Dec. 23, 1992
With a new purchasing requirement – two separate votes on anything over $1,000 – about to take effect Jan. 1, it has come out this month that the Westbrook School Committee spend $289,442 on purchases July 14 on single-reading votes, with scant, if any, notice of its meeting. The spending took place by unanimous votes at a meeting in the superintendent’s office at 5:15 p.m., after a 5 p.m. “agenda meeting.” The purchases included duplicator supplies, desks, chairs, books and 117 computers and computer supplies. The School Committee was told by consultant William C. Riley earlier this month that computer spending must continue indefinitely. “Technology is changing daily and if meaningful computer literacy is to remain a part of our curriculum, there must be a continued commitment toward funding additional technological expertise, additional software and additional hardware,” he said.
Effective Jan. 1, 1993, the Sandy Hill landfill on Saco Street in Westbrook will be closed. All household rubbish must be placed at curbside for the regular weekly collection. The metal and tire disposal operation at the Sandy Hill site will be moved to the Rocky Hill demolition site on Methodist Road.
Gorham councilors this month approved amendments to the Land Use and Development Code that will make Gorham more business friendly. Town Planner Jay Grande said that revised regulations streamline the review process and provide specific time frames and criteria for his department and the Planning Board to use for reviews. The new rules, which take effect Jan. 1, also reduce the number of special exception uses in zoning districts.
Two Gorham educators have donated $500 to establish a perpetual trust fund to be used for eye examinations for needy children. The money was offered by Cindy and Patrick O’Shea, Narragansett School principal and Chapter 1 reading teacher, respectively. They want the money available immediately for qualified children at the Kindergarten Center, White Rock and Narragansett schools. They intend to add to the fund next April.
The children of Mr. and Mrs. George R. Howard, Garfield Street, Westbrook, will be home for the holidays: George II, a junior in communications at Southern Vermont College; Amy, a sophomore in elementary education at Saint Joseph’s College; and Sarah, a freshman accounting major at Thomas College.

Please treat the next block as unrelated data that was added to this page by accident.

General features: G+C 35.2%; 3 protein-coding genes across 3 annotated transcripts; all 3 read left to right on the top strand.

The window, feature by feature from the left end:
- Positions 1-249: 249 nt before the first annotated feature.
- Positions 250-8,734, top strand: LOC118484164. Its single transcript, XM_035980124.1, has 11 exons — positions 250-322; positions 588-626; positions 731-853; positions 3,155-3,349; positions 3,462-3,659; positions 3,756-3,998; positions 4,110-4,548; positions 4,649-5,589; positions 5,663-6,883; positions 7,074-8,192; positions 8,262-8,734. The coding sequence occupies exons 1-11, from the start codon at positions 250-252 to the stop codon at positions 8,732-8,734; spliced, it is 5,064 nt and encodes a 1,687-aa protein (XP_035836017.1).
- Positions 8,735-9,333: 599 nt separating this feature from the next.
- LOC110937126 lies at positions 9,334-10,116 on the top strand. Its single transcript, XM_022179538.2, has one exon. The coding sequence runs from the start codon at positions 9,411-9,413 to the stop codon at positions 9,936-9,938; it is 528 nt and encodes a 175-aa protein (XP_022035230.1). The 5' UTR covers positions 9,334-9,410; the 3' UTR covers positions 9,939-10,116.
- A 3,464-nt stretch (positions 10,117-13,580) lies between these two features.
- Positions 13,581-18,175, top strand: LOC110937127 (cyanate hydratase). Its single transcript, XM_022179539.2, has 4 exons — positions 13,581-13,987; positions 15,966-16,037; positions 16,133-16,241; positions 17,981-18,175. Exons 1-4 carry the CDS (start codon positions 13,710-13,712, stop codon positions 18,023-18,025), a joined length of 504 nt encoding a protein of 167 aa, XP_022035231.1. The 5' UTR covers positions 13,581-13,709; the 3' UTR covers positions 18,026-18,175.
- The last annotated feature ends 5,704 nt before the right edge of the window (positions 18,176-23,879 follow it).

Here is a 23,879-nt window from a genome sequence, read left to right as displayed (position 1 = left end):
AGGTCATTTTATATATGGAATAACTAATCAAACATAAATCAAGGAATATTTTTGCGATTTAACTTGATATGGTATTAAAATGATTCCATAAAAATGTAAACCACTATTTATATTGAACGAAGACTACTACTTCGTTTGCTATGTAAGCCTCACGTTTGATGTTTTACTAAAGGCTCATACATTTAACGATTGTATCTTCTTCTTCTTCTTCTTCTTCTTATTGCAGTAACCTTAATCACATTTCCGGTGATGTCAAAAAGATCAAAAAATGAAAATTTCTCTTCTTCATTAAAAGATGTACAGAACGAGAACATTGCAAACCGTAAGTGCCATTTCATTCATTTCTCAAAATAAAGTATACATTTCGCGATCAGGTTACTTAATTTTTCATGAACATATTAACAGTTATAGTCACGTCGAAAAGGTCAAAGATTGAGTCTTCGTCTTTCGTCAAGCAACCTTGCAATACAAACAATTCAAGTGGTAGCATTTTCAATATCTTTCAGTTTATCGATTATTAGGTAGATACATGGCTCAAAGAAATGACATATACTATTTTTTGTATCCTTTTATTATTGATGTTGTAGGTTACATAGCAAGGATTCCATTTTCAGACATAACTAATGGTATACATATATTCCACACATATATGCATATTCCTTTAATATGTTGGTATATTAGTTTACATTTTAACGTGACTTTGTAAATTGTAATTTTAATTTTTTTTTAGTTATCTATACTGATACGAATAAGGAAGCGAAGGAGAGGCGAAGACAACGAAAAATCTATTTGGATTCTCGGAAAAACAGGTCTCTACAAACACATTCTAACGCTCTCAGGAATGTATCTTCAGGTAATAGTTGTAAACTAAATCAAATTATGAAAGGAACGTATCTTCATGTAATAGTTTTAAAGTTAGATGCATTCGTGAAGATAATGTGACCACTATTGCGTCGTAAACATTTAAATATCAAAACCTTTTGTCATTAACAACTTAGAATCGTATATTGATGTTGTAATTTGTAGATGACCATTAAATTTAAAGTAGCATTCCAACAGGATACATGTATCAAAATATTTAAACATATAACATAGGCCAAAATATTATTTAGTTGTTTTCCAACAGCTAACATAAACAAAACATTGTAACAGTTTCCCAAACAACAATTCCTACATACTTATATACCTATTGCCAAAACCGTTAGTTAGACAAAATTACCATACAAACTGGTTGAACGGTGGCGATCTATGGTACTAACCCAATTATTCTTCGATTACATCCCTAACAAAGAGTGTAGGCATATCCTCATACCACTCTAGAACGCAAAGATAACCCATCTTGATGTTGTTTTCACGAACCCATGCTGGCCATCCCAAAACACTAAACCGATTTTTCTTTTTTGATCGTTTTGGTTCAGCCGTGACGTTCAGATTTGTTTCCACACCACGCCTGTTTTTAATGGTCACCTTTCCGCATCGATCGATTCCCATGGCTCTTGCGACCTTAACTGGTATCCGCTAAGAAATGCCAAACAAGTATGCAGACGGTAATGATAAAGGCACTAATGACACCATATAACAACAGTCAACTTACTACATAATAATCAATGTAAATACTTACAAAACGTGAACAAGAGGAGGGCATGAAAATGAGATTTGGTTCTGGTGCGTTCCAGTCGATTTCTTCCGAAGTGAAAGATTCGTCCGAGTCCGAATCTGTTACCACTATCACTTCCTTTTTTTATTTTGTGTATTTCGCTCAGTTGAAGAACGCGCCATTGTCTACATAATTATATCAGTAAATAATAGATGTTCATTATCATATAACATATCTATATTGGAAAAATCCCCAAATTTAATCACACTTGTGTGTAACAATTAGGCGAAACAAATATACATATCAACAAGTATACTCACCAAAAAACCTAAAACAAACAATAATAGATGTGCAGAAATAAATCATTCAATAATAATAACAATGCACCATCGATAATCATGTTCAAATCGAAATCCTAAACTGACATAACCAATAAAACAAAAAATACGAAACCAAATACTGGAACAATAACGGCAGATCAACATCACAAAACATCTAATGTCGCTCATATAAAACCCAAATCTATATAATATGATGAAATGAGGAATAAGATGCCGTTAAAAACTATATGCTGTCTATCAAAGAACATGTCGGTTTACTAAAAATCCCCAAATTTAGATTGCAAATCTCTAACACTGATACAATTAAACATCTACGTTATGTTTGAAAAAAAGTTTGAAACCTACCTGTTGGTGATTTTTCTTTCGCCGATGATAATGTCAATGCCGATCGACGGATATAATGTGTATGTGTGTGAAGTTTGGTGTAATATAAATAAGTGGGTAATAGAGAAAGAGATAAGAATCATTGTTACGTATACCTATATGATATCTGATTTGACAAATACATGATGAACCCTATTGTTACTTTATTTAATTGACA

Dec. 24, 2002
Every family has its holiday traditions. This week, the American Journal talked to local residents about what they’ve done in the past and what they plan this year. Every year, Georgette Cote of Westbrook makes an ornament for each of her 16 children and grandchildren. Their trees are filled with her ornaments. She specializes in snowflakes. Dave Charest of Westbrook said he and his wife usually have about 25 to 30 children and grandchildren come to their house for Christmas. His wife cooks meat pies. For Margaret Wilkis, who works in the music department at the University of Southern Maine in Gorham, the one tradition that sets their holiday apart is having breakfast burritos on Christmas morning. It began years ago by her mother, who is Spanish.
The man who has been Santa Claus to two generations of Westbrook residents, Charlie Kilbride, will retire this year after playing Santa for the past 25 years. Every year, Kilbride has built a Christmas village in Westbrook out of cardboard, carpets, garland, parachutes and fake snow. He also played Santa for area schools, but stopped going to most of them about 10 years ago when the schools became stricter about keeping Christmas celebrations out. The 71-year-old Kilbride said putting up and taking down the Christmas village – a process that takes several days – has gotten to be too much work. He’s been trying to find someone to take over, “but nobody has been willing to commit to it,” he said.
The president of Norway Savings Bank said last week that the bank is looking to develop new branches along the Route 25 corridor between Westbrook and Limington. Robert Harmon told the American Journal that the bank, which merged with Coastal Bank last year, is looking at sites in Standish and Gorham, including a site on Main Street near Gorham Village.
From the Gorham Police Notes: A Files Road resident on Dec. 10 reported that her horses are being bothered by coyotes. She’s worried her Arabian horse will get loose. On Forest Circle, a resident reported that a skunk was not letting her leave home. Every time she attempted to go out the door, the skunk waited on the porch.
Vallee Drug Store operated at Main and Bridge streets in Westbrook for many years. The business was originally the C.B. Woodman Drug Store, started by Charles B. Woodman in 1869 across Main Street. Woodman Drug Store moved here and was eventually sold to longtime employee Charles Vallee, the father of Rudy Vallee who achieved fame and fortune in the theater. The business retained the Vallee name long after Charles Vallee retired, and it operated into the 1970s. To see more historical photos and artifacts, visit the Westbrook Historical Society at the Fred C. Wescott Building, 426 Bridge St. It is open Tuesdays and Saturdays, 9 a.m.-noon, and the first Wednesday of each month at 1:30 p.m., September-June. Inquiries can be emailed to firstname.lastname@example.org. The website is www.westbrookhistoricalsociety.org